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Financialization and Structural Change in Commodity Futures Markets

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  • Irwin, Scott H.
  • Sanders, Dwight R.

Abstract

The first decade of the 21st century has perhaps witnessed more structural change in commodity futures markets than all previous decades combined. Not only have trading volumes and open interest increased markedly, but this time period also saw historic changes in both trading and participants. The available literature indicates that the irrational and harmful impacts of the structural changes in commodity futures markets over the last decade have been minimal. In particular, there is little evidence that passive index investment caused a massive bubble in commodity futures prices. There is intriguing evidence of several other rational and beneficial impacts of the structural changes over the last decade. In particular, the expanding market participation may have decreased risk premiums, and hence, the cost of hedging, reduced price volatility, and better integrated commodity markets with financial markets.
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Suggested Citation

  • Irwin, Scott H. & Sanders, Dwight R., 2012. "Financialization and Structural Change in Commodity Futures Markets," Journal of Agricultural and Applied Economics, Cambridge University Press, vol. 44(03), pages 371-396, August.
  • Handle: RePEc:cup:jagaec:v:44:y:2012:i:03:p:371-396_00
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    References listed on IDEAS

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    1. Büyükşahin, Bahattin & Robe, Michel A., 2014. "Speculators, commodities and cross-market linkages," Journal of International Money and Finance, Elsevier, vol. 42(C), pages 38-70.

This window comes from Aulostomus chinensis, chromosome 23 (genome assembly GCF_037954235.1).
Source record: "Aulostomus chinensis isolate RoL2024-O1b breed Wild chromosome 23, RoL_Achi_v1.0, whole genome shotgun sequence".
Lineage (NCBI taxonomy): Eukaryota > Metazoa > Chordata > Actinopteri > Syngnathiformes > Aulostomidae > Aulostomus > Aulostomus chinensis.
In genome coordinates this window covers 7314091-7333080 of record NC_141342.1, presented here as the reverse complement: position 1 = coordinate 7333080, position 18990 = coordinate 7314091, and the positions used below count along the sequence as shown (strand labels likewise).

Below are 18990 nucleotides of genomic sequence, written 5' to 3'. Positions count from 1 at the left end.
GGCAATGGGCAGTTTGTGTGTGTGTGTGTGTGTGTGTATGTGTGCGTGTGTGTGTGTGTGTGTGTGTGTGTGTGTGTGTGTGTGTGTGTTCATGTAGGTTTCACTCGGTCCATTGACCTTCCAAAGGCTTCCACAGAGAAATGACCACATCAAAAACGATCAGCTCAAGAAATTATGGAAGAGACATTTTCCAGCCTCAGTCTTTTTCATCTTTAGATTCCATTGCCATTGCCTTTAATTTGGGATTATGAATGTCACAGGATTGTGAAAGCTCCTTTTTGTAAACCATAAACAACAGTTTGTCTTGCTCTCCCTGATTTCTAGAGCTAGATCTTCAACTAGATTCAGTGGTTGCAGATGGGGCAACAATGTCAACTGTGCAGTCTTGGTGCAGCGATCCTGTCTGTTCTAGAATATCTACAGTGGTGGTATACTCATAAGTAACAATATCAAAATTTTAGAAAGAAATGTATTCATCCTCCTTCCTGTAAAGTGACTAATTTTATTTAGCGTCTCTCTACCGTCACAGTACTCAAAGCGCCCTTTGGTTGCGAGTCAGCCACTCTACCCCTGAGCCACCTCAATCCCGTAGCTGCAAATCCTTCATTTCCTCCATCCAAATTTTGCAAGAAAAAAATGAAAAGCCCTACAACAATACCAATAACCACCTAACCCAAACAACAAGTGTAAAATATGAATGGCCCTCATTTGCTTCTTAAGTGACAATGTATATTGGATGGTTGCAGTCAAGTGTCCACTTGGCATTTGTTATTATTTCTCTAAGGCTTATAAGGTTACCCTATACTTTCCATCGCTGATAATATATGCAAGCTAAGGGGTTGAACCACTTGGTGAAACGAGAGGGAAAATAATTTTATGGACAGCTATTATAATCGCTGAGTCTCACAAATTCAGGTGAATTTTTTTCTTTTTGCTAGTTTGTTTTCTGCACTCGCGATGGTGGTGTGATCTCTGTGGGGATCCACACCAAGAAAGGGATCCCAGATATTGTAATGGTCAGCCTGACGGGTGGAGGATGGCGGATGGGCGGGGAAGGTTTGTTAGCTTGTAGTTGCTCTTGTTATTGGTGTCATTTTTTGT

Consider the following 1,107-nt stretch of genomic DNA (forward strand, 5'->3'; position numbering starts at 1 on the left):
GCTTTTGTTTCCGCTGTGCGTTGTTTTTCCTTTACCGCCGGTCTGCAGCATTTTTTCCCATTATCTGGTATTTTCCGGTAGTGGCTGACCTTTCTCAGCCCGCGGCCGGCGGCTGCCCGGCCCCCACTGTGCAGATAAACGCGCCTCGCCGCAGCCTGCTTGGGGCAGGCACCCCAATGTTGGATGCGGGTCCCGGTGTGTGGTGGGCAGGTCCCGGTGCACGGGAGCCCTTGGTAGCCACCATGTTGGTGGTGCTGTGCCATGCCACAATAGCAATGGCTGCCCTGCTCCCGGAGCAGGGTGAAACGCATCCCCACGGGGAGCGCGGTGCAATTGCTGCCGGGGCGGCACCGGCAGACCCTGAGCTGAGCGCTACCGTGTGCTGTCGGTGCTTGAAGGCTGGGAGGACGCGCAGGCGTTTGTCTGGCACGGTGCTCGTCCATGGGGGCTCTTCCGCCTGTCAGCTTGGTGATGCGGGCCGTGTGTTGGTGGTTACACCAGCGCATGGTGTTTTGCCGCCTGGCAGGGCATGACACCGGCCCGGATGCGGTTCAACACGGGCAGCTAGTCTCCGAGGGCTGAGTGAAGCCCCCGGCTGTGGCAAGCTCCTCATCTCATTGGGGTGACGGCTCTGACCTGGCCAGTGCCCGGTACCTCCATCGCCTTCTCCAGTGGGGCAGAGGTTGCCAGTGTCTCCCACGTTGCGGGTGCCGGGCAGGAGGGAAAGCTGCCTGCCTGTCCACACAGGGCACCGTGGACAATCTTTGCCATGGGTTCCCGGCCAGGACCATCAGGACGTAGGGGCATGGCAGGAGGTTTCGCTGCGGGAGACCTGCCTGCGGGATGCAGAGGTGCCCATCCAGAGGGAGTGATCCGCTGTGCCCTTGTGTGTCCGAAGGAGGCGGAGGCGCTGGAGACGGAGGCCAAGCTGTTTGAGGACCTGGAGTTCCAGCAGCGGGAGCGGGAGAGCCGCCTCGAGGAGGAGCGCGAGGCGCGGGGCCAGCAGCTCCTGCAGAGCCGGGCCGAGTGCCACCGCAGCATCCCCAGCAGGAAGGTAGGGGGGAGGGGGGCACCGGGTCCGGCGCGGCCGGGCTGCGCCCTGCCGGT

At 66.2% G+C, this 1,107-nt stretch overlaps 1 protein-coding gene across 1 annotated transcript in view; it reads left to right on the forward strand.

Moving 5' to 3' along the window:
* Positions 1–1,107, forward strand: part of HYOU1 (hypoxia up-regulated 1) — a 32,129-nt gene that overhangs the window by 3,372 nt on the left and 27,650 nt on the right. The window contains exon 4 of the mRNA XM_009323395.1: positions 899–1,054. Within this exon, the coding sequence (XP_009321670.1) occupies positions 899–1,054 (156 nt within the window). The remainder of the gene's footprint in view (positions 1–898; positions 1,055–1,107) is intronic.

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    3. Bahattin Buyuksahin & Jeffrey H. Harris, 2011. "Do Speculators Drive Crude Oil Futures Prices?," The Energy Journal, International Association for Energy Economics, vol. 0(Number 2), pages 167-202.
    4. Dwight R. Sanders & Scott H. Irwin, 2010. "A speculative bubble in commodity futures prices? Cross-sectional evidence," Agricultural Economics, International Association of Agricultural Economists, vol. 41(1), pages 25-32, January.
    5. Lombardi, Marco J. & Van Robays, Ine, 2011. "Do financial investors destabilize the oil price?," Working Paper Series 1346, European Central Bank.
    6. Luciana Juvenal & Ivan Petrella, 2015. "Speculation in the Oil Market," Journal of Applied Econometrics, John Wiley & Sons, Ltd., vol. 30(4), pages 621-649, June.
    7. Bruce Bjornson & Colin A. Carter, 1997. "New Evidence on Agricultural Commodity Return Performance under Time-Varying Risk," American Journal of Agricultural Economics, Agricultural and Applied Economics Association, vol. 79(3), pages 918-930.
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    9. Julieta Frank & Philip Garcia, 2010. "Bid-Ask Spreads, Volume, and Volatility: Evidence from Livestock Markets," American Journal of Agricultural Economics, Agricultural and Applied Economics Association, vol. 93(1), pages 209-225.
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    More about this item

    JEL classification:

    • D84 - Microeconomics - - Information, Knowledge, and Uncertainty - - - Expectations; Speculations
    • G12 - Financial Economics - - General Financial Markets - - - Asset Pricing; Trading Volume; Bond Interest Rates
    • G13 - Financial Economics - - General Financial Markets - - - Contingent Pricing; Futures Pricing
    • G14 - Financial Economics - - General Financial Markets - - - Information and Market Efficiency; Event Studies; Insider Trading
    • Q13 - Agricultural and Natural Resource Economics; Environmental and Ecological Economics - - Agriculture - - - Agricultural Markets and Marketing; Cooperatives; Agribusiness
    • Q41 - Agricultural and Natural Resource Economics; Environmental and Ecological Economics - - Energy - - - Demand and Supply; Prices

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